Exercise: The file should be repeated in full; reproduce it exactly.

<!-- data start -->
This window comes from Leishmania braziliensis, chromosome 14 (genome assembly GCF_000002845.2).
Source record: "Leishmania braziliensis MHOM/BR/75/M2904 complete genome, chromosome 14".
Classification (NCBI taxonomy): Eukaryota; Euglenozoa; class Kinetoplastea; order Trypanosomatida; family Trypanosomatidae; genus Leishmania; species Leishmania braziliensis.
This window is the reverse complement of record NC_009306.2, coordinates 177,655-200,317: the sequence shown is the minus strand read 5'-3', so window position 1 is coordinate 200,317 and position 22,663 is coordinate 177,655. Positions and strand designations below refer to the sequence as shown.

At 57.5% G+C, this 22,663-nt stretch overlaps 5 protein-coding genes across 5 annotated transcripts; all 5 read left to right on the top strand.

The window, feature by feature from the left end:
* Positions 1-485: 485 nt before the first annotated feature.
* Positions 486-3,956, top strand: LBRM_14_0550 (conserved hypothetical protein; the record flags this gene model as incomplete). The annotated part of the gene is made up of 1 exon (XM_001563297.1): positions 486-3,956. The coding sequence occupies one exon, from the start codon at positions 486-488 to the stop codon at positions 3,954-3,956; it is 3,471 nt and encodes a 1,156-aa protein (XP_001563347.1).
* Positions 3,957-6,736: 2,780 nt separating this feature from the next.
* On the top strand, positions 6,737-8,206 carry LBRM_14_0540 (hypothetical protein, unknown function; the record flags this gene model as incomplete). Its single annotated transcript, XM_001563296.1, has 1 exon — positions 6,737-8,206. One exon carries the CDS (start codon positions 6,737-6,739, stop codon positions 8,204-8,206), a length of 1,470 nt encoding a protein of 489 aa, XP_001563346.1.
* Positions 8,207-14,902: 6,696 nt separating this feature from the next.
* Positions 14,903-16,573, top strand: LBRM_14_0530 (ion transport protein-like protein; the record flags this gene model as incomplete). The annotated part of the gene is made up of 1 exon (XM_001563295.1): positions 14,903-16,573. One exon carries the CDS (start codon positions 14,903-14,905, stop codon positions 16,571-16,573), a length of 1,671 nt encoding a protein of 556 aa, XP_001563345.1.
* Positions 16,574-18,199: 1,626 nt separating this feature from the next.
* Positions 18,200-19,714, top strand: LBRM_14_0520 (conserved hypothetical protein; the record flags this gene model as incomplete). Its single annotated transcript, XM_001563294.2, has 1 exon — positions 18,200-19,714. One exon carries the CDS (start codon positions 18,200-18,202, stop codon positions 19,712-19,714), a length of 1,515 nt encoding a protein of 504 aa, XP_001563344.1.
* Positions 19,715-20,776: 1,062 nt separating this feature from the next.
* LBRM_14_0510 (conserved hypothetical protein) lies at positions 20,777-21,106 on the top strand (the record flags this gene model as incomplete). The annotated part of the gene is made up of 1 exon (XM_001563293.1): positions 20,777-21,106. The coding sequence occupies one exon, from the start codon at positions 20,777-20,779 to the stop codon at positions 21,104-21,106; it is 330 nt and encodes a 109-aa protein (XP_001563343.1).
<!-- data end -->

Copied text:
This window comes from Leishmania braziliensis, chromosome 14 (genome assembly GCF_000002845.2).
Source record: "Leishmania braziliensis MHOM/BR/75/M2904 complete genome, chromosome 14".
Classification (NCBI taxonomy): Eukaryota; Euglenozoa; class Kinetoplastea; order Trypanosomatida; family Trypanosomatidae; genus Leishmania; species Leishmania braziliensis.
This window is the reverse complement of record NC_009306.2, coordinates 177,655-200,317: the sequence shown is the minus strand read 5'-3', so window position 1 is coordinate 200,317 and position 22,663 is coordinate 177,655. Positions and strand designations below refer to the sequence as shown.

At 57.5% G+C, this 22,663-nt stretch overlaps 5 protein-coding genes across 5 annotated transcripts; all 5 read left to right on the top strand.

The window, feature by feature from the left end:
* Positions 1-485: 485 nt before the first annotated feature.
* Positions 486-3,956, top strand: LBRM_14_0550 (conserved hypothetical protein; the record flags this gene model as incomplete). The annotated part of the gene is made up of 1 exon (XM_001563297.1): positions 486-3,956. The coding sequence occupies one exon, from the start codon at positions 486-488 to the stop codon at positions 3,954-3,956; it is 3,471 nt and encodes a 1,156-aa protein (XP_001563347.1).
* Positions 3,957-6,736: 2,780 nt separating this feature from the next.
* On the top strand, positions 6,737-8,206 carry LBRM_14_0540 (hypothetical protein, unknown function; the record flags this gene model as incomplete). Its single annotated transcript, XM_001563296.1, has 1 exon — positions 6,737-8,206. One exon carries the CDS (start codon positions 6,737-6,739, stop codon positions 8,204-8,206), a length of 1,470 nt encoding a protein of 489 aa, XP_001563346.1.
* Positions 8,207-14,902: 6,696 nt separating this feature from the next.
* Positions 14,903-16,573, top strand: LBRM_14_0530 (ion transport protein-like protein; the record flags this gene model as incomplete). The annotated part of the gene is made up of 1 exon (XM_001563295.1): positions 14,903-16,573. One exon carries the CDS (start codon positions 14,903-14,905, stop codon positions 16,571-16,573), a length of 1,671 nt encoding a protein of 556 aa, XP_001563345.1.
* Positions 16,574-18,199: 1,626 nt separating this feature from the next.
* Positions 18,200-19,714, top strand: LBRM_14_0520 (conserved hypothetical protein; the record flags this gene model as incomplete). Its single annotated transcript, XM_001563294.2, has 1 exon — positions 18,200-19,714. One exon carries the CDS (start codon positions 18,200-18,202, stop codon positions 19,712-19,714), a length of 1,515 nt encoding a protein of 504 aa, XP_001563344.1.
* Positions 19,715-20,776: 1,062 nt separating this feature from the next.
* LBRM_14_0510 (conserved hypothetical protein) lies at positions 20,777-21,106 on the top strand (the record flags this gene model as incomplete). The annotated part of the gene is made up of 1 exon (XM_001563293.1): positions 20,777-21,106. The coding sequence occupies one exon, from the start codon at positions 20,777-20,779 to the stop codon at positions 21,104-21,106; it is 330 nt and encodes a 109-aa protein (XP_001563343.1).